A man who violently attacked three sisters from the United Arab Emirates with a claw hammer as they slept at a London hotel has been found guilty of attempted murder.
Philip Spence unleashed a flurry of violent hammer blows on Ohoud, Kohloud and Fatima Al-Najar on 5 April just hours after the sisters had been on a sightseeing trip of the capital.
So frenzied was Spence's attack, it left one of the sisters unable to speak and with permanent life-altering injuries.
The 32-year-old entered the Cumberland Hotel, in Marble Arch, at 1.13am before noticing a door to the seventh-floor room the women and their children were sharing was left ajar.
On entering, he began ransacking a bag, which woke Khuloud, 37, who was in bed with her two daughters aged nine and 11.
Spence approached her and demanded money before savagely beating her on the head with the claw hammer until she lost consciousness.
Her screams woke her sister Fatima, 31, but when she tried to stop Spence, he battered her until she too was unconscious.
His attention then turned to 34-year-old Ohoud who had been in asleep in the adjoining room with her nine-year-old nephew.
Such was the brutality of Spence's attack on Ohoud, she suffered a split skull and is not expected to recover from her injuries after losing part of her brain. She can no longer speak and had to have one eye removed.
The alarm was eventually raised by the fourth sister who returned to the room to find her sisters gravely injured, and nieces and nephew covered in blood. The emergency services arrived shortly after and described a "horrendous" scene.
Fatima suffered multiple skull fractures and underwent surgery, after also suffering damage to her ear, arm and facial nerves.
Khulood had emergency neurosurgery for multiple skull fractures; she also suffered a fractured arm and underwent surgery to reconstruct facial bones.
Medical and surgical treatment saved the lives of the women
A forensic pathologist concluded all three women suffered life-threatening injuries and it was only prompt medical and surgical treatment that saved their lives.
Having left the sisters for dead, Spence stole a suitcase of valuables, which included cash, credit cards, mobile phones, watches and iPads.
He left the hotel at 1.36am and made his way to friend Neofitos "Thomas" Efremi's address by bus, calling him en route using Khuloud's phone. Spence arrived at Efremi's address at about 2.42am.
Ten minutes later, Efremi left to use the stolen bank cards to withdrawn cash. He took a minicab to a number of cashpoints and made ten withdrawals totaling £5,000.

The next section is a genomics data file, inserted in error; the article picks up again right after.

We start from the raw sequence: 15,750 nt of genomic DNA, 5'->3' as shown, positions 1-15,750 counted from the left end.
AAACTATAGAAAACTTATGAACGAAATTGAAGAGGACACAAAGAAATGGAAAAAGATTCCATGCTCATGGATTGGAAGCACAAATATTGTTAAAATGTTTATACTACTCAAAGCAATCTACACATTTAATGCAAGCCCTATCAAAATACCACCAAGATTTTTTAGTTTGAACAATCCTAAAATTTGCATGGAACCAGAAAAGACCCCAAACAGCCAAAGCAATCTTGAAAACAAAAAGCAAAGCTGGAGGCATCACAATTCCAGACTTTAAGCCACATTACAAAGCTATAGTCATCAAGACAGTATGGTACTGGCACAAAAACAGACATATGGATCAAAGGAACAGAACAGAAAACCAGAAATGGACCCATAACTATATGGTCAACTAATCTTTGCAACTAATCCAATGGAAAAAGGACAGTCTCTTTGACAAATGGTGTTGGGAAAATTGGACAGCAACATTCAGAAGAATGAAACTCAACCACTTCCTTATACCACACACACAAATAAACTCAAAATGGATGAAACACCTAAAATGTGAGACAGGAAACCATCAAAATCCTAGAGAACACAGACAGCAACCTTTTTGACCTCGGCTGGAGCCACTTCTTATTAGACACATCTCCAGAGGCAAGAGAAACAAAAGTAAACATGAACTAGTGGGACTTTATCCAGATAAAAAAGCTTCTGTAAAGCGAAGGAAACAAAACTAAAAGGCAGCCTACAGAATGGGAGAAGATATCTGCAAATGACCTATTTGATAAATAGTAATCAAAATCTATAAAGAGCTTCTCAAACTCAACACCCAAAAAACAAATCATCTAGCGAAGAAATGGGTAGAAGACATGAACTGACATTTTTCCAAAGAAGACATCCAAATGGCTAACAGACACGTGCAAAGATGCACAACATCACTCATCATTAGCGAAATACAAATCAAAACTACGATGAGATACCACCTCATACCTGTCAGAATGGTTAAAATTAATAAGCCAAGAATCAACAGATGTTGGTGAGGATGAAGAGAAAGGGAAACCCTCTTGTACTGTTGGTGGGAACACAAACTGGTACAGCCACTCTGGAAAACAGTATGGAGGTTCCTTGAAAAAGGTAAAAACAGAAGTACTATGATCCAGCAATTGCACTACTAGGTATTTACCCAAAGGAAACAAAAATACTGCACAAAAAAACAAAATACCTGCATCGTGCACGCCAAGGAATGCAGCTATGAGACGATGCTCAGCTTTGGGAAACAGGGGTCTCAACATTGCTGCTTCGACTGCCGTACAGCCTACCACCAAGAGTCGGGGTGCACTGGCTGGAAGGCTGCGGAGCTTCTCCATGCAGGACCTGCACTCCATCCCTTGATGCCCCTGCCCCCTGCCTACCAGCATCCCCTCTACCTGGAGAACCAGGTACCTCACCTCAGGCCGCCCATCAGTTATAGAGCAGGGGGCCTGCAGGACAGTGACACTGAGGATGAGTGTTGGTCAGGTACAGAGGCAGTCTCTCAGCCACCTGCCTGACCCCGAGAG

More than 330 hours of CCTV footage from 200 separate cameras were analysed and detectives found the blood-stained hammer Spence used a window ledge in the seventh floor fire exit stairwell of the hotel. Efremi's DNA was found on it.
Efremi was arrested on 8 April and his home searched, where police found the brown leather jacket and blazer worn by Spence during the attack were found.
The items were forensically examined and found to contain DNA belonging to Spence, Efremi, Ohoud and Khulood.
Spence was arrested on 10 April and declined to answer any questions during his police interview.
Jury found Spence guilty of attempted murder
Spence admitted attacking the women but denied trying to kill them. However, a jury at Southwark Crown Court found him guilty of three counts of attempted murder and one count of aggravated burglary.
He will be sentenced on 18 November at Southwark Crown Court, with Khuloud hoping Spence is handed a lengthy prison sentence.
"My sister Fatima and I both feel very strongly about what is considered to be justice for Philip Spence," she said.
"I will say that 100 years in prison will not be enough. It means nothing to me that he will be in prison, I want him to feel the pain he has caused us and believe vehemently in an eye for an eye as is the justice in my own country. While I respect the laws of the UK I cannot say I feel justice will be done simply by sending him to prison."
Commander Mak Chishty, of the Metropolitan Police Service, said he was pleased with the verdict.
"It is unimaginable the terror they must have felt when they woke to find him in their room," he said.
"The level of violence Spence chose to use was extraordinary and completely unnecessary for him to steal, as he had set out to do that night."
He added the attack should not deter anyone from visiting London.